Latitudinal gradients in diversity: real patterns and random models
Mid-domain models have been argued to provide a default explanation for the best known spatial pattern in biodiversity, namely the latitudinal gradient in species richness. These models assume no environmental gradients, but merely a random latitudinal association between the size and placement of the geographic ranges of species. A mid-domain peak in richness is generated because when the latitudinal extents of species in a given taxonomic group are bounded to north and south, perhaps by a physical constraint such as a continental edge or perhaps by a climatic constraint such as a critical temperature or precipitation threshold, then the number of ways in which ranges can be distributed changes systematically between the bounds. In addition, such models make predictions about latitudinal variation in the latitudinal extents of the distributions of species, and in beta diversity (the spatial turnover in species identities). Here we test how well five mid-domain models predict observed latitudinal patterns of species richness, latitudinal extent and beta diversity in two groups of birds, parrots and woodpeckers, across the New World. Whilst both groups exhibit clear gradients in richness and beta diversity and the general trend in species richness is acceptably predicted (but not accurately, unless substantial empirical information is assumed), the fit of these models is uniformly poor for beta diversity and latitudinal range extent. This suggests either that, at least for these data, as presently formulated mid-domain models are too simplistic, or that in practice the mid-domain effect is not significant in determining geographical variation in diversity.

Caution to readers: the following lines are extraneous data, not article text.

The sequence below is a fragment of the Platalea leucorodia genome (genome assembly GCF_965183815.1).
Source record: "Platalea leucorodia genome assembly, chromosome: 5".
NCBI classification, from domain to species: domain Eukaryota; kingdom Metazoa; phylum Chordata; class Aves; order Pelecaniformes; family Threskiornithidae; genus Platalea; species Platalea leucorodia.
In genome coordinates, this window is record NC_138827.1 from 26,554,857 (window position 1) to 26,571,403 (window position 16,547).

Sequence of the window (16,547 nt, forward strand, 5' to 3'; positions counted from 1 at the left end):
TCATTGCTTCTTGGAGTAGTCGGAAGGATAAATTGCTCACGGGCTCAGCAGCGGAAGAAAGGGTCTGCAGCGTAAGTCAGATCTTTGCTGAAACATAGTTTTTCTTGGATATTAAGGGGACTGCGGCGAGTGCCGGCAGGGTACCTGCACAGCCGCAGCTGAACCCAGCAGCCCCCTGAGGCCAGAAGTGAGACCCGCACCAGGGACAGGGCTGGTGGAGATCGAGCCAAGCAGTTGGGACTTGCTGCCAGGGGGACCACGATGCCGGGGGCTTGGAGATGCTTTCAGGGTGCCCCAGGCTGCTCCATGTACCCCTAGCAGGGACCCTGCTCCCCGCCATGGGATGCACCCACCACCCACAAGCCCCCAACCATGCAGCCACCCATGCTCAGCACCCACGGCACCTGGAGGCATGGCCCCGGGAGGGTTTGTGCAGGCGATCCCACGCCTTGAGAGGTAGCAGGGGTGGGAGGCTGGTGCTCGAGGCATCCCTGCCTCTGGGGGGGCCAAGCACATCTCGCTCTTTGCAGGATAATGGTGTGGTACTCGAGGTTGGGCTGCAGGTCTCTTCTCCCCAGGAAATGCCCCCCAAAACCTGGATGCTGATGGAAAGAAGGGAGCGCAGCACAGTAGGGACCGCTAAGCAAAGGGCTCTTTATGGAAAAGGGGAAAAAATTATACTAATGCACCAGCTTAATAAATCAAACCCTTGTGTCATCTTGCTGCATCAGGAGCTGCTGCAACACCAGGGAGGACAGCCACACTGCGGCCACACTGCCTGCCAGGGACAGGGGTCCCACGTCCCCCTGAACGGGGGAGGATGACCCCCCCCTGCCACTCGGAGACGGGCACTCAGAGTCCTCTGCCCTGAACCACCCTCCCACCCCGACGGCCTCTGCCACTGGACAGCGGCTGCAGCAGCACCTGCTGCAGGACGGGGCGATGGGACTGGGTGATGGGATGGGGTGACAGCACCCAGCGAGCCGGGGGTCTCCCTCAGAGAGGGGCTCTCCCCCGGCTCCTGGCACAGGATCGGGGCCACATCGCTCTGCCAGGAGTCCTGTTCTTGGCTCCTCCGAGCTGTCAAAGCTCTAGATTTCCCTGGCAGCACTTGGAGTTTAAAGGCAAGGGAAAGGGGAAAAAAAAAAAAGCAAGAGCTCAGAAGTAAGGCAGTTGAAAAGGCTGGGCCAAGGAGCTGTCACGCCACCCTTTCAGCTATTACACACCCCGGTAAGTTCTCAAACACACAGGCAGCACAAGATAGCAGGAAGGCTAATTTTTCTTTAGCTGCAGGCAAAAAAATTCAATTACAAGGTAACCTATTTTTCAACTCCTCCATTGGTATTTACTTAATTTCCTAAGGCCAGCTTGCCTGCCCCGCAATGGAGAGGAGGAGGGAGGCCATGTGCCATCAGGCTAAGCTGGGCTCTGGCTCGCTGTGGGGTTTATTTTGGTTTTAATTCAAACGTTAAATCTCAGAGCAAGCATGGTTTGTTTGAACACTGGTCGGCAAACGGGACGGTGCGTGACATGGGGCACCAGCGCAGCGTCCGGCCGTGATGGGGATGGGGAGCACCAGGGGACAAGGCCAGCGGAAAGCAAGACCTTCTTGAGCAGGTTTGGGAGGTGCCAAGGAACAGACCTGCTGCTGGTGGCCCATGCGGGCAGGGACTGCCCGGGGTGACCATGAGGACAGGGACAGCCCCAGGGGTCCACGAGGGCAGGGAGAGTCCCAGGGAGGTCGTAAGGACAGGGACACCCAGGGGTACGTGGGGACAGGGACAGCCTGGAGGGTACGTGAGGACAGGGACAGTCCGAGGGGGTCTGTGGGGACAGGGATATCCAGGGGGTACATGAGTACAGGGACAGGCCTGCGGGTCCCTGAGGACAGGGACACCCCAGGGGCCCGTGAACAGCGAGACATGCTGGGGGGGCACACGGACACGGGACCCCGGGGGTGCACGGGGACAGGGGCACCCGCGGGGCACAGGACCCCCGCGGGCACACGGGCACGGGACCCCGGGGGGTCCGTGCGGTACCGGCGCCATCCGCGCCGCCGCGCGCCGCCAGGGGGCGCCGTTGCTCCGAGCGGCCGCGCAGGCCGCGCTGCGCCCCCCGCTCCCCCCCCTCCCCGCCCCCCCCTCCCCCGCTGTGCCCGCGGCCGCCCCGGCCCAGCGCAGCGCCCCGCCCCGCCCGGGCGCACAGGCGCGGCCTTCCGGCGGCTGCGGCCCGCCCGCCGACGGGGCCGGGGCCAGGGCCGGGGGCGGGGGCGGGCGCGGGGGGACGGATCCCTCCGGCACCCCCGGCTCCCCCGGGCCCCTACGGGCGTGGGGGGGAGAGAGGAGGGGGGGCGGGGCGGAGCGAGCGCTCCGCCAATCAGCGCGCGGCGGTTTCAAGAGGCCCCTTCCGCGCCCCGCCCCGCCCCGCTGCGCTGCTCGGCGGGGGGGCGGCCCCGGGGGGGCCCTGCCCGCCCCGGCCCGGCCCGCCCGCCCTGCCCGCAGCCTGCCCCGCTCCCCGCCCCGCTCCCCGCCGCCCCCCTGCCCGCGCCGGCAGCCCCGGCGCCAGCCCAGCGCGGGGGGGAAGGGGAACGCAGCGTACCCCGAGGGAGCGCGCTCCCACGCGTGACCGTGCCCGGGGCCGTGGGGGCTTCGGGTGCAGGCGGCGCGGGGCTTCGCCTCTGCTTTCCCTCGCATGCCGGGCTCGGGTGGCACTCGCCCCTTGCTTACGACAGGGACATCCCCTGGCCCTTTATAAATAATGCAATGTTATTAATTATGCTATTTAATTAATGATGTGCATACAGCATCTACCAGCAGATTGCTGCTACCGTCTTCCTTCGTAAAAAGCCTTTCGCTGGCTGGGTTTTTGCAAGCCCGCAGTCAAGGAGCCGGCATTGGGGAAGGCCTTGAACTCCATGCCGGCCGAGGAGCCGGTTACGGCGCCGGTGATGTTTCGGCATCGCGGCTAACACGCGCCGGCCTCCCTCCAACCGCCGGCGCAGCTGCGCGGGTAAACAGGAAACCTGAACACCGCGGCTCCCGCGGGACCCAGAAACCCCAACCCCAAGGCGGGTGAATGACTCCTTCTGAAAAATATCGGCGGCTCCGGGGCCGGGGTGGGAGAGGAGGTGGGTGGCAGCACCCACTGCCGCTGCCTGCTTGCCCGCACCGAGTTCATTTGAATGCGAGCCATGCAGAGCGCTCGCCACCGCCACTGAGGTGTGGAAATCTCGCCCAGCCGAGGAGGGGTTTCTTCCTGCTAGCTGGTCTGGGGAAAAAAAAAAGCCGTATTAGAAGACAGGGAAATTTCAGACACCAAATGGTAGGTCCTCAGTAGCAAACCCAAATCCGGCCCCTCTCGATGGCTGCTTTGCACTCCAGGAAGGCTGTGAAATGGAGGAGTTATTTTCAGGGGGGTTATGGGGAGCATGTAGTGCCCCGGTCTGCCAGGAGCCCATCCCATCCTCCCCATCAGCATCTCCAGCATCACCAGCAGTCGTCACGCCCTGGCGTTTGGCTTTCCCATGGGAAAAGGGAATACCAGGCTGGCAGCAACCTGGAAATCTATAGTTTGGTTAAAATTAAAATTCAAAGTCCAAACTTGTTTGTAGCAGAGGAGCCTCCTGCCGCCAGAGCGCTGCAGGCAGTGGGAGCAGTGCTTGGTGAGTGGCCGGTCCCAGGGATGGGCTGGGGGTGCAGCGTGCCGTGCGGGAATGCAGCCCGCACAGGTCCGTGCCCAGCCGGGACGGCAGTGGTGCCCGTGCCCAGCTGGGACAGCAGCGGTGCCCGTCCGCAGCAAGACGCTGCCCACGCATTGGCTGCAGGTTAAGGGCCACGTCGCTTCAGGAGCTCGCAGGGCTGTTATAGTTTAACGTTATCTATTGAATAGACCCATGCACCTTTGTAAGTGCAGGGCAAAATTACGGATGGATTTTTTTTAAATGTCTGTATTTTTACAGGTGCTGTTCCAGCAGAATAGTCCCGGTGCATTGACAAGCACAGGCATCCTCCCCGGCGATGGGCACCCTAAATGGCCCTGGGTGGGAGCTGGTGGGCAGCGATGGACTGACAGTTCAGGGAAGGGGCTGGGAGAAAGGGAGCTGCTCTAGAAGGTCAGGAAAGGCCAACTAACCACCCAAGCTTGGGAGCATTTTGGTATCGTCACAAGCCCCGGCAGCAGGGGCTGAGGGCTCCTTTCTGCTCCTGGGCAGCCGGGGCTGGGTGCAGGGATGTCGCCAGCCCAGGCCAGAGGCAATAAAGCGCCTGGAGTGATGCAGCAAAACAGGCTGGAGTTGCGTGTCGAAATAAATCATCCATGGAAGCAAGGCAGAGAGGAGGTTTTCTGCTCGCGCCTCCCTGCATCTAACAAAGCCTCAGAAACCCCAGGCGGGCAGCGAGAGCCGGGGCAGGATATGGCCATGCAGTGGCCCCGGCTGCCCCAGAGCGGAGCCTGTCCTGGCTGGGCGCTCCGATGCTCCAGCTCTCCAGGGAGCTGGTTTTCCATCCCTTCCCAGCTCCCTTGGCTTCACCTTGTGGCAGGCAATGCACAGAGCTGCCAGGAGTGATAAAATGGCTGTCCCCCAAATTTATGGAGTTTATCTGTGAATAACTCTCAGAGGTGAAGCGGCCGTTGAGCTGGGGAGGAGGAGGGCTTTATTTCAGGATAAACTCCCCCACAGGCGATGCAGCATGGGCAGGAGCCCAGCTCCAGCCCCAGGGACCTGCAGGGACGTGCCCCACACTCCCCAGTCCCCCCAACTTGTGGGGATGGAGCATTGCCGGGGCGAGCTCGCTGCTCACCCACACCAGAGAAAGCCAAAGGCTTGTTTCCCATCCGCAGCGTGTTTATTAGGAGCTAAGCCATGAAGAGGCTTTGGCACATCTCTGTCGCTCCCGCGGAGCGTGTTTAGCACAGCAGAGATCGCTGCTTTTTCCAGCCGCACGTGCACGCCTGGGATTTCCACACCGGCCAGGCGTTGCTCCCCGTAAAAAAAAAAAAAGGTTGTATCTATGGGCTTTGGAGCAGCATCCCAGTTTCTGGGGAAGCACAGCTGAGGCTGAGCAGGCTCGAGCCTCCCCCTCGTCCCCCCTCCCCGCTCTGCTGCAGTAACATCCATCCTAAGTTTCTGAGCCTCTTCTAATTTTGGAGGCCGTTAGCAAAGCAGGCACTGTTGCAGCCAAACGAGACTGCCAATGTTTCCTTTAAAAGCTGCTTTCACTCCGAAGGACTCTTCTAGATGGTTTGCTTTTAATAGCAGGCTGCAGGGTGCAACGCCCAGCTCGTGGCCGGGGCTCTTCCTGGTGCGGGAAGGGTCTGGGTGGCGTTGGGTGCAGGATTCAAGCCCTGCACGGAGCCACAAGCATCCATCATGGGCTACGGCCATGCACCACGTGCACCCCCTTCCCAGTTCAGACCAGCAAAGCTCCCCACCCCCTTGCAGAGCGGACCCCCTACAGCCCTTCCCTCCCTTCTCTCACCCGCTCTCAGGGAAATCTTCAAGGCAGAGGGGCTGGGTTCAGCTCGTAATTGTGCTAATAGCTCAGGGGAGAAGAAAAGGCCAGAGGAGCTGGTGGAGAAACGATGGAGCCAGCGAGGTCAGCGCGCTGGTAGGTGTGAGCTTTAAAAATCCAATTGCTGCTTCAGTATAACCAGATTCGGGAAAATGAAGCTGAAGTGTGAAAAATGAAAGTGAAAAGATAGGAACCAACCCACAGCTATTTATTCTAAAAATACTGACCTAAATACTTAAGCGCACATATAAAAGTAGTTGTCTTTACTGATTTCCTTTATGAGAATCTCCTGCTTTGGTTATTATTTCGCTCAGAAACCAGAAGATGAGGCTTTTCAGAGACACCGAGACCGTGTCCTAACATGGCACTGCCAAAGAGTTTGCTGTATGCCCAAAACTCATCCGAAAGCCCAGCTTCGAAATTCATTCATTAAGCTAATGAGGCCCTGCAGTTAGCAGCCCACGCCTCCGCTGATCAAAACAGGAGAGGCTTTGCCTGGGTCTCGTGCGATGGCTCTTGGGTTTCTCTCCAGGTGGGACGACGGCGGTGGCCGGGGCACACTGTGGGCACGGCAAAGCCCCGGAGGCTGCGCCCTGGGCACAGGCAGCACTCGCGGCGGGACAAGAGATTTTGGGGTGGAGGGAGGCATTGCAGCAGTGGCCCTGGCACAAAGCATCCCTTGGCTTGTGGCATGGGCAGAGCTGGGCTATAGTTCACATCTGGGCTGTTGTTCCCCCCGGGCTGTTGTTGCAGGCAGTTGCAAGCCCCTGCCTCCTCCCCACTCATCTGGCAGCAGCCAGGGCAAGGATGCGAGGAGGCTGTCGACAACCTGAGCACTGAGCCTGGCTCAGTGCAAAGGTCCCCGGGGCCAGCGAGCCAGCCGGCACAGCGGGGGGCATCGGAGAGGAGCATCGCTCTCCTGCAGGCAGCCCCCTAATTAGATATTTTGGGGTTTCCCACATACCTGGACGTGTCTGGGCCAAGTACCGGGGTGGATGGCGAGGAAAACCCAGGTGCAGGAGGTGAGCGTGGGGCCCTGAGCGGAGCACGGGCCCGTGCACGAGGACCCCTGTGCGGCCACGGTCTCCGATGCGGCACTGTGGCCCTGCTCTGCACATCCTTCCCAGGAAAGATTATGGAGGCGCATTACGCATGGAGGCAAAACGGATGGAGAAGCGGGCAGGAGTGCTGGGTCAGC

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Document Type: Research Article
Publication date: June 1, 2001